One in seven mums experience postnatal depression. 

One in five experience anxiety.

One to two in every 1000 experience postnatal psychosis.

PTSD as a consequence of childbirth is a reality in six percent of all deliveries. 

Suicide is the leading cause of maternal death in Australia during pregnancy and the 12 months following birth. This is despite the fact that women in this period have regular contact with care providers including midwives, GPs, obstetricians, and maternal health nurses.

As the CEO of PANDA, Julie Borninkhof told Mamamia, "we are always cautious of overstating the risk of more complex mental illness and perpetuating stigma."

The downside of that is, when women do find themselves in those extreme situations, they often feel alone in their experience. 

For Lucy, a lack of understanding and awareness led to insensitive comments from her husband who she distinctly remembers turned to her one morning and said, "pull yourself together."

"It was like a punch in the gut, as I naturally expected him to be the one person who would see that I wasn't my usual self postpartum. I didn't expect he'd understand, but I expected some compassion. To this day, I still feel hurt by that comment, and I know that rationally I shouldn't, but to have my mental health brushed aside so callously in such a vulnerable moment of my life was cutting. I believe that he now has a greater awareness of the seriousness of postpartum mental health issues, having since witnessed several of his friends go through it too," she told Mamamia.


The motherhood 'bliss myth.'

After having her babies, and recovering from her own postpartum health journey, Anna has found herself reflecting on how platforms like Instagram are helping to make women feel even more ostracised when they do run into trouble. The so called 'highlight reel' sends a false sense of perfection to our friend's feeds. 

"I’ve actually been in communication with two new mamas over the past few weeks who have shared ‘so in love’ pics on Instagram, but in private conversations have gone over all the struggles with feeding and unexpected emergency C-sections and those types of things," she said.

Recently, Mamamia contributor Kelly McCarren wrote about her frustration with falling pregnant and realising that she'd been sold a lie.

"For over two months, I’ve wondered every single day why more women don’t talk about how shit being pregnant is. Not for every woman, of course. But for so many women, they only tell you after you start complaining about your own symptoms. Otherwise, it seems to be this big secret no one wants to admit. I know why. It’s because women are just fundamentally nice. They don’t want to complain about being pregnant in fear of upsetting, hurting or insulting women who are struggling with their own fertility. It can seem really disrespectful to complain about something that many women would do anything for," she wrote.


Mental health nurse Rebecca McQueen also thinks it's the motherhood "bliss myth" that needs to change.


"There's no doubt that being a mum can be magical - feeling those kicks, meeting your baby, seeing them smile, the delicious smell - those are the things we are allowed to talk about as mums. But there are other things that often aren't discussed, like the concerns, and stresses and uglier moments that becoming a mum can bring. It's almost like these stories are pushed down, and left untold, and women can often feel ashamed to speak openly for fear of being judged or labelled bad, ungrateful mothers."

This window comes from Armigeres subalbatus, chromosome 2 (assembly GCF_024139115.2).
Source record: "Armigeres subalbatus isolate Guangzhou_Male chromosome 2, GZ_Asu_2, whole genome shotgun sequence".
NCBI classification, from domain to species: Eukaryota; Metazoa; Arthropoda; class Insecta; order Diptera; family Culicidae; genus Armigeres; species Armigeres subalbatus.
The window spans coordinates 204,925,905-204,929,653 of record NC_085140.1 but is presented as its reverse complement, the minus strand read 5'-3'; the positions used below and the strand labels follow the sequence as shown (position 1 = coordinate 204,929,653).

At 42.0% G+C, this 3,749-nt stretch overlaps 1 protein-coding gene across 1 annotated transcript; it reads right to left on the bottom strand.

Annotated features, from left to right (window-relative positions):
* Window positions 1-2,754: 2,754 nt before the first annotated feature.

We have fantastic resources in Australia: PANDA, COPE, The Gidget Foundation and Beyond Blue to name just a few. But as Rebecca explains, there are some real gaps in the conversation.

First, given the extent to which becoming a mum upends your body, life, finances, career, identity and relationships, she believes we need to start talking about 'matrescence' - a term coined by anthropologist Dana Raphael to explain the physical, emotional, hormonal and social transition to becoming a mother. Like adolescence, it is a transitionary period. The difference is, with teenagers we understand it as a challenging and awkward phase. As a new mum, people expect you to be happy while you're losing control over the way you look and feel. 

In terms of support, it's estimated that only about one percent of the Federal mental health budget is spent on promoting mental wellbeing and preventing mental health conditions, and the rest is spent on mental healthcare (which includes early intervention, recovery support and suicide prevention). 


Of course, it's a fine line. We don't want to scare women before they've even celebrated the two pink lines on the stick. But the current system of 'don't ask, don't tell' just isn't working. 

For Beck, who ended up needing treatment in a mental ward, one of the hardest things for her family was the fact that she was trying to recover from two things: both mental and physical trauma, alone. There were no other new mums on her ward. 

It was Easter when she was finally discharged. Her baby was born on Boxing Day. And that feeling of being alone just continued.

"I never joined a mother's group... what would I say? 'Hi, I'm a first time mum but I haven't really mothered yet because I recently had post-partum mania and psychosis, was in hospital, and doctors wonder if I'll relapse again to be classified bipolar.' Not quite the happy picnic-rug chat they'd be expecting," she told Mamamia.

But it's for the women like the ones in this article that we need to change this conversation. 

A good way to start is by telling their stories.

"While some new parents are considered at higher risk of developing post-natal mental health issues than others, it’s important to know that many new mums or dads can develop them even if they don’t have any risk factors – it’s one of those things that really can affect anyone," Rebecca told Mamamia.

*names either changed, or last names omitted, for privacy reasons. 


If you think you or someone you know may be suffering, contact PANDA – Perinatal Anxiety & Depression Australia. You can find their website here or call their helpline – 1300 726 306.